The first time I saw Chastity, I was blown away by the power and intensity of their performance. Lead singer, and the embodiment of the band, Brandon Williams set up his mic stand in the middle of the crowd and then proceeded to stalk about, and through it, selecting like-minded individuals to share a lyric with. Musically it felt like listening to a Faith No More from a parallel universe in which they followed a hardcore path instead of alt-rock/metal.
That was a few years ago, and since then, Williams, aka Chastity, has released a slew of flawless singles and EPs. Now he has unveiled debut album ‘Death Lust’. This is everything we were hoping for and more.
‘Children’ is the musical equivalent of a fire. A wall of feedbacking guitars and drums blaze and crackle brightly. After this cacophonous explosion has made its impact for a few bars, Williams’ sonorous vocals drift above it, like smoke wafting in a breeze above the firestorm below. As ‘Children’ continues, the searing guitar riffs fan the fire, until it’s a raging inferno. This is the perfect opening Death Lust needs. It says: Chastity are an unrelenting band. We will pummel you into submission. We have the riffs. We have the depth of sound, and we have the lyrics to match it.
‘Scary’ and ‘Heaven Hell Anywhere Else’ changes the script a bit, by adding an aching melancholy melody. Instead of a brutal assault on the senses, ‘Scary’ starts with gentle riff, that slowly builds momentum and intensity before that wall of sound kicks in. This is moment when Williams’ vocals really come into their own. “Were you born trouble, Or did your pa teach you rock and roll” and “Don't pick a war, Before you know, Who you're fighting for“. ‘Heaven Hell Anywhere Else’ featured a brooding riff that gradually builds with intensity but is juxtaposed with one of the catchiest choruses on the album. These songs show a more reflective side to Chastity. They are at the top of their game when wailing about the injustices in life, but they are also very, very good at gentle pointing out areas for improvement.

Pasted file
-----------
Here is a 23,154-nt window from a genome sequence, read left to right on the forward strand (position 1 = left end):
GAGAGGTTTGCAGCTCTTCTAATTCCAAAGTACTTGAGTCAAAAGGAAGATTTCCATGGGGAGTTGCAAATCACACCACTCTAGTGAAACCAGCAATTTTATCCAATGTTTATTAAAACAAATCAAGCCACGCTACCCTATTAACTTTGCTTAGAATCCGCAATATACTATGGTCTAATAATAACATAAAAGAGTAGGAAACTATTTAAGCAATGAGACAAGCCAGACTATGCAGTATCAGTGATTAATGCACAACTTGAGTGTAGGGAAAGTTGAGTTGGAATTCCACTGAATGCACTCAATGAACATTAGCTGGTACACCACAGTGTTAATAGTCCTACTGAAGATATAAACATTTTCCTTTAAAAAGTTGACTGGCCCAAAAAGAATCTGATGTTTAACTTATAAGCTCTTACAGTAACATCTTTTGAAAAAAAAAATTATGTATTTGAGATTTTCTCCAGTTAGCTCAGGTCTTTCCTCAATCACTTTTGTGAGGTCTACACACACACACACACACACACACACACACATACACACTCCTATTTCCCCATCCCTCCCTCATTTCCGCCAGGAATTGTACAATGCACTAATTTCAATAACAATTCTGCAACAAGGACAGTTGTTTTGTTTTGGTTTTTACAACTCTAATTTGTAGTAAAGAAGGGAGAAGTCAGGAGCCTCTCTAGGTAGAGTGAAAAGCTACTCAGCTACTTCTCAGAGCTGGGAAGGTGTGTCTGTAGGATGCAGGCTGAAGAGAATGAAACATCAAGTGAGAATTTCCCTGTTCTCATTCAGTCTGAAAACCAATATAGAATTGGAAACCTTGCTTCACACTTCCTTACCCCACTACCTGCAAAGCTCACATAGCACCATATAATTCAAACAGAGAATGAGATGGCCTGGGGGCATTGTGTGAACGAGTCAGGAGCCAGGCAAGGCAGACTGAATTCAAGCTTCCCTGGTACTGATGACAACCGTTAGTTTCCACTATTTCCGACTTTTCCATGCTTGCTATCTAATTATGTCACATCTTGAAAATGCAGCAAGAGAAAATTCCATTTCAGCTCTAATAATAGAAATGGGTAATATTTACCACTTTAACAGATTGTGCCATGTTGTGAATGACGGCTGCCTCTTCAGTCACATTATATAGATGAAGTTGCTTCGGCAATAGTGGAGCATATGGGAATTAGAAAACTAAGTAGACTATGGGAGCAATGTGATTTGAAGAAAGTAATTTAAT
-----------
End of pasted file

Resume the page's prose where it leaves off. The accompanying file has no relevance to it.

‘Suffer’ is one of the stand out tracks on the album. It has a real pop sheen to it that lends itself to Chastity’s ability to write a tune. As the riffs build up and the glorious sing-a-long chorus repeats and repeats you realise that Chasity are your new favourite band. 'Innocence' closes the album as it started, with incendiary guitars and snarling vocals. Once again, the riffs are catchy and massive. Williams’ vocal delivery has a clarity that that hitherto hinted at.
Everything that Williams hinted at on his early releases is on display here, but it sounds more abrasive, angry and epic. The riffs are heavier and more hypnotic, the production is denser and has less room to catch your breath. Lyrically Williams has channelled his inner angst, without ever sounding cliché. This is an album that demands repeat listens as Williams’ stories of isolation and inclusion don’t always show their full intentions after one play. ‘Chains’ on the face of it is a visceral beast of a song, but when you delve into its lyrical meaning and abrasive patterns is about getting to heaven and living there. Death Lust is the sound of a band who has had enough being put down, pushed around and generally told to conform to a society they never really wanted. It’s the sound of disaffected youth demanding to be listened to.
8Nick Roseblade's Score